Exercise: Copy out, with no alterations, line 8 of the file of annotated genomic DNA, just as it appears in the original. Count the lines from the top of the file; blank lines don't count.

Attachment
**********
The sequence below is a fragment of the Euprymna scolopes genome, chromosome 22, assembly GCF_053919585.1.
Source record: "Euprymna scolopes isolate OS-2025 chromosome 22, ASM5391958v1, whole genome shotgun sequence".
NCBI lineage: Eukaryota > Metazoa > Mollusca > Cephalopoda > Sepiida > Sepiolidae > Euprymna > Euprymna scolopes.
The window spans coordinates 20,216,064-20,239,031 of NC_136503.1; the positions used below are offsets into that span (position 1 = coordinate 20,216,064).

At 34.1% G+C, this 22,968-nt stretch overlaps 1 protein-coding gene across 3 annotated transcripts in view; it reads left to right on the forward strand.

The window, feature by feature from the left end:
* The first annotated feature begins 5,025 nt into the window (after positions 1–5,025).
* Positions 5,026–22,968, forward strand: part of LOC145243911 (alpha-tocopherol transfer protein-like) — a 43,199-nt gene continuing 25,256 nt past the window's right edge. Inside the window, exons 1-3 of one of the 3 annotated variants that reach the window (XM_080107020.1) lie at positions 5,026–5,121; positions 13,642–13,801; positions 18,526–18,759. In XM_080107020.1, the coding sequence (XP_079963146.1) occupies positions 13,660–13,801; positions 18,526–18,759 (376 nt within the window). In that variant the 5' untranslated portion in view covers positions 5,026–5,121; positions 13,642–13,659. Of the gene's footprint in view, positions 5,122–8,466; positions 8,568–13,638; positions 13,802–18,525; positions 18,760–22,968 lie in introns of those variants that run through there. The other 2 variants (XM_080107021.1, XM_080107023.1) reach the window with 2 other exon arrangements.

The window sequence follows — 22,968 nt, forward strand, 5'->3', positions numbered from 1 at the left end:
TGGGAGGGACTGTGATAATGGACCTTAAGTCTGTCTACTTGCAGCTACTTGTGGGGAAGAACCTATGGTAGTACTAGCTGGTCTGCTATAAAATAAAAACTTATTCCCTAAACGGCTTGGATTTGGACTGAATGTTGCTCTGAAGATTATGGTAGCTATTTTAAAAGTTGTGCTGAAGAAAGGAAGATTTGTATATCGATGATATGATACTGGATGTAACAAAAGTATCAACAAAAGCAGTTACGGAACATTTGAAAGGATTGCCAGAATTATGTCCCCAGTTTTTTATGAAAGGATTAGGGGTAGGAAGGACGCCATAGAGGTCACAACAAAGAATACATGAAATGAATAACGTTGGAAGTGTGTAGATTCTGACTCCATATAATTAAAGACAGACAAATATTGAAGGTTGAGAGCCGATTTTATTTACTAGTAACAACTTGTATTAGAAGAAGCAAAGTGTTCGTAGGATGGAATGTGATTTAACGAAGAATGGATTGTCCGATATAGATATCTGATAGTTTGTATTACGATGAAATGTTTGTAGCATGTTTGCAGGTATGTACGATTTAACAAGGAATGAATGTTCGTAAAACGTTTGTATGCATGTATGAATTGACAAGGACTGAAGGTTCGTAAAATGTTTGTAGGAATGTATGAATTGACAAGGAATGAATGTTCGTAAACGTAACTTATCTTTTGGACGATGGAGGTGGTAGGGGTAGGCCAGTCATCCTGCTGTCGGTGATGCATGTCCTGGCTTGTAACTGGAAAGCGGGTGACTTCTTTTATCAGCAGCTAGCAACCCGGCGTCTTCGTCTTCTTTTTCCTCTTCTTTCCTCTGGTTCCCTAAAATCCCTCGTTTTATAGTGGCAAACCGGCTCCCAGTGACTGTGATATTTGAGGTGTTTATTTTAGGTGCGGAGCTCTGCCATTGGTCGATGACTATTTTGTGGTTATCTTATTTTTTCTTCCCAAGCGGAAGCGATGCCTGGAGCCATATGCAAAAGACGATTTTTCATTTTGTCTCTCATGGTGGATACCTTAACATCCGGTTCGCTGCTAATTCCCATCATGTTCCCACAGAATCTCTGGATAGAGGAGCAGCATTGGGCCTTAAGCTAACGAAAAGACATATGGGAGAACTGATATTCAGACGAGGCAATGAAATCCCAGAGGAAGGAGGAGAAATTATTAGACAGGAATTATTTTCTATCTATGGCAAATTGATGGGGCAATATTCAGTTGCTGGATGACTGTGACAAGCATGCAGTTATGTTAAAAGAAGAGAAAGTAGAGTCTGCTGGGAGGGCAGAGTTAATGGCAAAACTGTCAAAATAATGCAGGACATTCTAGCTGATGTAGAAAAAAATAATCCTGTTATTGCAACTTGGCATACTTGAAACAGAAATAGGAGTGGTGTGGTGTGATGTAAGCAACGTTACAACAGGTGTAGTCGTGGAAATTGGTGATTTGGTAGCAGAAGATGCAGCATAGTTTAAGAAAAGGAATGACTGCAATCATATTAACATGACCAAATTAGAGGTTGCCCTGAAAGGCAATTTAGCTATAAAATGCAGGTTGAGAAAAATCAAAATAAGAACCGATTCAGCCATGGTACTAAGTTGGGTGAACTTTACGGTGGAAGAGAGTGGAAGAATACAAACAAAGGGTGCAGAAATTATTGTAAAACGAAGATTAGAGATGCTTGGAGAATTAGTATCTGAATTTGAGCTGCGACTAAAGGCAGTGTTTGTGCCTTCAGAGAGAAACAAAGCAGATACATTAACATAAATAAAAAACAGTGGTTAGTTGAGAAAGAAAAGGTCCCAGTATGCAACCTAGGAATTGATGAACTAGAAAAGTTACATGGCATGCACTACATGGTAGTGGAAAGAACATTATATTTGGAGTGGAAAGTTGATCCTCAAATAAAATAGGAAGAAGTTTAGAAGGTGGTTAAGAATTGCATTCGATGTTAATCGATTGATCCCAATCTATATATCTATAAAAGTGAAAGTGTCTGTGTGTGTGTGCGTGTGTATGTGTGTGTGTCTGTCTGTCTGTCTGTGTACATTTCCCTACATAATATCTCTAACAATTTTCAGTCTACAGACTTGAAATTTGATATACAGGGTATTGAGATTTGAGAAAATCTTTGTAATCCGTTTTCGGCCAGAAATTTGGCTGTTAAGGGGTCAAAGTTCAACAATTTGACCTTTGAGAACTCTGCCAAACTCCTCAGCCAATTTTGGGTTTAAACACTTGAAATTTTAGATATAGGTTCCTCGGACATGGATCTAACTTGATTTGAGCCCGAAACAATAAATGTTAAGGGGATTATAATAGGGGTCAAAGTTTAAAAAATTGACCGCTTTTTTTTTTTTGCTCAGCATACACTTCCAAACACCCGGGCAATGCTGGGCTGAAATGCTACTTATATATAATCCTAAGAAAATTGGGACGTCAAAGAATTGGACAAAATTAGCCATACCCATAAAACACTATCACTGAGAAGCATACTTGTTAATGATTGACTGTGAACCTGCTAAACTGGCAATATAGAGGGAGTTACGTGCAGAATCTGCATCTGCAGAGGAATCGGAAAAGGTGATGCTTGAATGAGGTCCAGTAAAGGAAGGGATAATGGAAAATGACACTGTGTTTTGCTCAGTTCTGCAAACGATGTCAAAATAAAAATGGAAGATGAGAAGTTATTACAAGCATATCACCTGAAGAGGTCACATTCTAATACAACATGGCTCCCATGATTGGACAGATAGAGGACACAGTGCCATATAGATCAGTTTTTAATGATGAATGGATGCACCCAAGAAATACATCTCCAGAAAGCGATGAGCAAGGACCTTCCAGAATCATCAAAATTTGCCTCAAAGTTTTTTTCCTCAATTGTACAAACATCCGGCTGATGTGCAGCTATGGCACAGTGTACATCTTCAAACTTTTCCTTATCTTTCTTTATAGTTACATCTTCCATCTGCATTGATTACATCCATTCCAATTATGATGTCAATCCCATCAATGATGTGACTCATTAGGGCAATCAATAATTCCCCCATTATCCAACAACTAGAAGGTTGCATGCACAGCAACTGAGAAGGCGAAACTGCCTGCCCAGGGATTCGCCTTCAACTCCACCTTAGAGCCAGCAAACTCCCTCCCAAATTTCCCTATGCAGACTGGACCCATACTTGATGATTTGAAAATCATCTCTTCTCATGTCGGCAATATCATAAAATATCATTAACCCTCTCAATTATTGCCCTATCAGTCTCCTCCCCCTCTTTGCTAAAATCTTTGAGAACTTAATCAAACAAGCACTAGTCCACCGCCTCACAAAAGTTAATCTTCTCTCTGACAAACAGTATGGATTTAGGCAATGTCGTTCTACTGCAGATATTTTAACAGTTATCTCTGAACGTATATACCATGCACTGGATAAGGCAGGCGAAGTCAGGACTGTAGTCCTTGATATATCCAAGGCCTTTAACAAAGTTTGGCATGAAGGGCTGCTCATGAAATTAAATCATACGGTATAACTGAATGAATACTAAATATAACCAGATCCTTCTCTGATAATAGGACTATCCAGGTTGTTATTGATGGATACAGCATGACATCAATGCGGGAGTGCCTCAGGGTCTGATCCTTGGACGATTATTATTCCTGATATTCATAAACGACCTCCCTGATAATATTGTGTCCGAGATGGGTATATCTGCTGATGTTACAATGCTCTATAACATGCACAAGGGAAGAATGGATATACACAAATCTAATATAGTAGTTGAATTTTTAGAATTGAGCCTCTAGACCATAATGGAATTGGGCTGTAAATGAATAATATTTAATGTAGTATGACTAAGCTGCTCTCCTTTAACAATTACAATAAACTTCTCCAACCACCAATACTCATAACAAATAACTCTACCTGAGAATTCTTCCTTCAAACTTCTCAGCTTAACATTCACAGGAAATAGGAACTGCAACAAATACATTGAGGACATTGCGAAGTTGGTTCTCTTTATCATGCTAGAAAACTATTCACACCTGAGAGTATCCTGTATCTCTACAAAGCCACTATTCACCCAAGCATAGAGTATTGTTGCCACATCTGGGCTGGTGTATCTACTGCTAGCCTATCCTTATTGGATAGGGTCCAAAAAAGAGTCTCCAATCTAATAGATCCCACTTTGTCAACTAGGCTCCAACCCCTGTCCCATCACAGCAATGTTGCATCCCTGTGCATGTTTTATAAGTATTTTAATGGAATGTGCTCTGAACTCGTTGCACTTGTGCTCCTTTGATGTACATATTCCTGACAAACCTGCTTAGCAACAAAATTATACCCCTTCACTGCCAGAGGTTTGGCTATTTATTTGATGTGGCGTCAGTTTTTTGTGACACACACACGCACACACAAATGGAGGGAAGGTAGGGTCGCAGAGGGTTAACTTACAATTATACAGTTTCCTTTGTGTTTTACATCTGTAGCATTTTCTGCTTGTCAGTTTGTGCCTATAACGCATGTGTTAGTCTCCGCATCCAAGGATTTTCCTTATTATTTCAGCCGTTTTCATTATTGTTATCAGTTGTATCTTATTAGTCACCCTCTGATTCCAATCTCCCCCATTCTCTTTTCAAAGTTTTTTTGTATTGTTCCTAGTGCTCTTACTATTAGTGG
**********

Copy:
* Positions 5,026–22,968, forward strand: part of LOC145243911 (alpha-tocopherol transfer protein-like) — a 43,199-nt gene continuing 25,256 nt past the window's right edge. Inside the window, exons 1-3 of one of the 3 annotated variants that reach the window (XM_080107020.1) lie at positions 5,026–5,121; positions 13,642–13,801; positions 18,526–18,759. In XM_080107020.1, the coding sequence (XP_079963146.1) occupies positions 13,660–13,801; positions 18,526–18,759 (376 nt within the window). In that variant the 5' untranslated portion in view covers positions 5,026–5,121; positions 13,642–13,659. Of the gene's footprint in view, positions 5,122–8,466; positions 8,568–13,638; positions 13,802–18,525; positions 18,760–22,968 lie in introns of those variants that run through there. The other 2 variants (XM_080107021.1, XM_080107023.1) reach the window with 2 other exon arrangements.